Free Speech

The National Labor Relations Board Wants To Punish a Conservative Publisher for a Joke About Unions

The Federalist's Ben Domenech is fighting the government in court.


The National Labor Relations Board (NLRB) has ordered Ben Domenech—publisher of the conservative website The Federalist, and a friend of mine—to take down a June 2019 tweet in which he joked about sending employees who wanted to unionize to work in "the salt mines." Domenech has refused, and the case is now making its way through the courts.

Domenech's tweet came in response to news that employees of Vox Media Inc. walked off the job in support of unionization. No one at The Federalist had publicly expressed any interest in unionizing, and two of the website's six employees filed affidavits attesting that they viewed the tweet as a joke. As far as I know, Domenech doesn't own any salt mines.

Kenneth Chu, an NLRB administrative law judge, nevertheless ruled that Domenech violated the 1935 Wagner Act, which prohibits employers from interfering with employees' unionization efforts. Domenech explains what happened in an article for The Wall Street Journal:

The NLRB proceeded to invade our publication, heedless of the freedom of the press. Members of my staff were subpoenaed to testify in New York, where none of them lived and we had no office. The NLRB attempted to subpoena all emails and communications between staff members going back years—including about editorial decisions, hiring decisions, and confidential sources during our coverage of the Russia-collusion hoax.

Help arrived in the form of the New Civil Liberties Alliance, a nonprofit set up by legal scholar Philip Hamburger that defends constitutional rights against overreach by the administrative state.

The NLRB proposed a settlement: I delete the joke, I post information on the rights of employees to unionize, and the complaint goes away. I said no.

That meant the NLRB's case against me would be adjudicated by an NLRB employee, Administrative Law Judge Kenneth Chu. As expected, we lost. The board called no witnesses. It submitted my tweet and printouts of Federalist articles and asserted we were not a publication but an "anti-union website."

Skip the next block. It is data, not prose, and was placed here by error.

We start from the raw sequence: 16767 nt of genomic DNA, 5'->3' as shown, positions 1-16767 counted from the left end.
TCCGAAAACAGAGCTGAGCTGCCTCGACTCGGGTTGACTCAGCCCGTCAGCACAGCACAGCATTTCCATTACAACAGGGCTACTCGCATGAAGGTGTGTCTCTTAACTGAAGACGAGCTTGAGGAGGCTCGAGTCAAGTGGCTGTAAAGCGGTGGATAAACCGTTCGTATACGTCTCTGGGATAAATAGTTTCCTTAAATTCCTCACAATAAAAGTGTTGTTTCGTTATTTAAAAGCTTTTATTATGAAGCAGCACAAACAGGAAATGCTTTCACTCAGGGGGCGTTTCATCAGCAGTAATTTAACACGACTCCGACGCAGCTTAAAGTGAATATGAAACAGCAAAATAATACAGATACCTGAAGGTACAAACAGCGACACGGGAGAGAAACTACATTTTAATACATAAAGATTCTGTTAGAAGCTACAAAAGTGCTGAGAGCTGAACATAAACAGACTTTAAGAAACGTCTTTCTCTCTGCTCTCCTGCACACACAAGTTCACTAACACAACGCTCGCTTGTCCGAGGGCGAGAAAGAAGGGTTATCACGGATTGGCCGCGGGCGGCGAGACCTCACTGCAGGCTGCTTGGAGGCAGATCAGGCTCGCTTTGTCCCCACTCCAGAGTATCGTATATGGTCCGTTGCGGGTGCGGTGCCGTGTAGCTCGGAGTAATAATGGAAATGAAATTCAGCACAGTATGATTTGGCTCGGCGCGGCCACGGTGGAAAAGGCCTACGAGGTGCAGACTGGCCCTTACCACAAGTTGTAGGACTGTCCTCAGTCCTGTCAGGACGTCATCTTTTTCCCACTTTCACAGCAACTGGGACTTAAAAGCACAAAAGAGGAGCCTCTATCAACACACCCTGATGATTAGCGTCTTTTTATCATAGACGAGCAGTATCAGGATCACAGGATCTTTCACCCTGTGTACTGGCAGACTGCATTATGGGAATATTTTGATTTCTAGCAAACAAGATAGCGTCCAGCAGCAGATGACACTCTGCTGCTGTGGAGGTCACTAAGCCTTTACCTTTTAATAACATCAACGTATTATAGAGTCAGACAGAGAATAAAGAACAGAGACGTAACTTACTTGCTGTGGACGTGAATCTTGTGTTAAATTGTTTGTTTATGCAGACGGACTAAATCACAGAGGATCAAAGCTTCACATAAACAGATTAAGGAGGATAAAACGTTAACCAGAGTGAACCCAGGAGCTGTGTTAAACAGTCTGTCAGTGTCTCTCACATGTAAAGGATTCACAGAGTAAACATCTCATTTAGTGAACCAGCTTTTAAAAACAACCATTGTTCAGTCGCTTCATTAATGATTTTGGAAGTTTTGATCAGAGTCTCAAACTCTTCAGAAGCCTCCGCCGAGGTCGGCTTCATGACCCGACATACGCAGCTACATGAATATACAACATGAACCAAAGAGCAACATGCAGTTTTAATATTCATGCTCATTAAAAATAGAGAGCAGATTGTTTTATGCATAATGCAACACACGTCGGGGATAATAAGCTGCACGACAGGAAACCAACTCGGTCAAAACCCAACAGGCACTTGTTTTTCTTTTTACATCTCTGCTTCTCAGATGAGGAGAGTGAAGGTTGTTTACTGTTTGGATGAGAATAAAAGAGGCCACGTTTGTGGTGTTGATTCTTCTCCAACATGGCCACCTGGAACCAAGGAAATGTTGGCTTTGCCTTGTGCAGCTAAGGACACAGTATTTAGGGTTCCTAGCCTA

The government lawyer claimed that "the editorial positions of the website are reasonably . . . understood as Mr. Domenech's own," even though we publish thousands of conflicting opinions under various bylines. Federalist employees filed affidavits stating they viewed my tweet as a joke. Mr. Chu dismissed their opinions as subjective and irrelevant.

The NLRB does not claim that anyone at The Federalist complained about Domenech's tweet. This entire action is the result of complaints filed with the NLRB by the leftist writer (and former NLRB attorney) Matt Bruenig and an attorney named Joel Fleming, both of whom acted based solely on the tweet. It's concerning that two individuals who have nothing to do with a company can assert on behalf of its employees that their employer has violated their rights, but this is the reality permitted under the Wagner Act's ambiguous, open-ended language.

Domenech is fighting the government's decision. "Eventually we'll get to a real court, where we'll be able to assert our rights and prove our case," he writes.

Bruenig, the original complainant, argues that Chu's ruling is in keeping with decades of legal precedent:

"I was just joking" is not an uncommon thing people say in response to unfair labor practice charges based on coercive statements. This is not usually tolerated as a defense because, as the Eight Circuit (326 F.2d 910) wrote quite elegantly in 1964, "executives who threaten in jest run the risk that those subject to their power might take them in earnest and conclude the remarks to be coercive."

Even as far back at 1977, NLRB joke cases (231 NLRB No. 40) were repeating boilerplate like "it is well established that the coercive and unlawful effect of a statement is not blunted merely because interrogations of, warnings to, or disparaging statements about union adherents are accompanied by laughter or made in an offhand humorous way." In that case, the manager had asked some workers why they were wearing union buttons, and when they replied "because everyone else is," the manager said "I'll be damned if y'all can't fuck up a wet dream," which caused the workers to laugh. Following precedent, the NLRB ruled that the manager's statement violated the [Wagner Act].

That there's a long history of judges punishing employers for dumb jokes makes the matter more concerning, not less. In any case, Chu's ruling contains a number of questionable statements: He held that the tweet "had no other purpose except to threaten the FDRLST employees with unspecified reprisal." This is nonsense: Domenech is the only person who knows why he sent the tweet and what effect he intended it to have, and he has said he sent it as a joke. Chu's assessment that the tweet would make a "reasonable" Federalist employee feel coerced is at odds with the fact that none of them say they felt coerced. Chu is insisting that he knows more about Domenech's internal thought processes than Domenech does, and more about The Federalist's virtual office climate than the people who work there.

The free speech implications of the government's position are obvious. The Wagner Act was intended to prevent employers from hampering unionization efforts. But if mere satirical condemnations of unionization are impermissible, then the First Amendment rights of employers and managers don't seem to exist. That Chu's ruling reflects a long history of legal precedent doesn't make those earlier rulings worth protecting.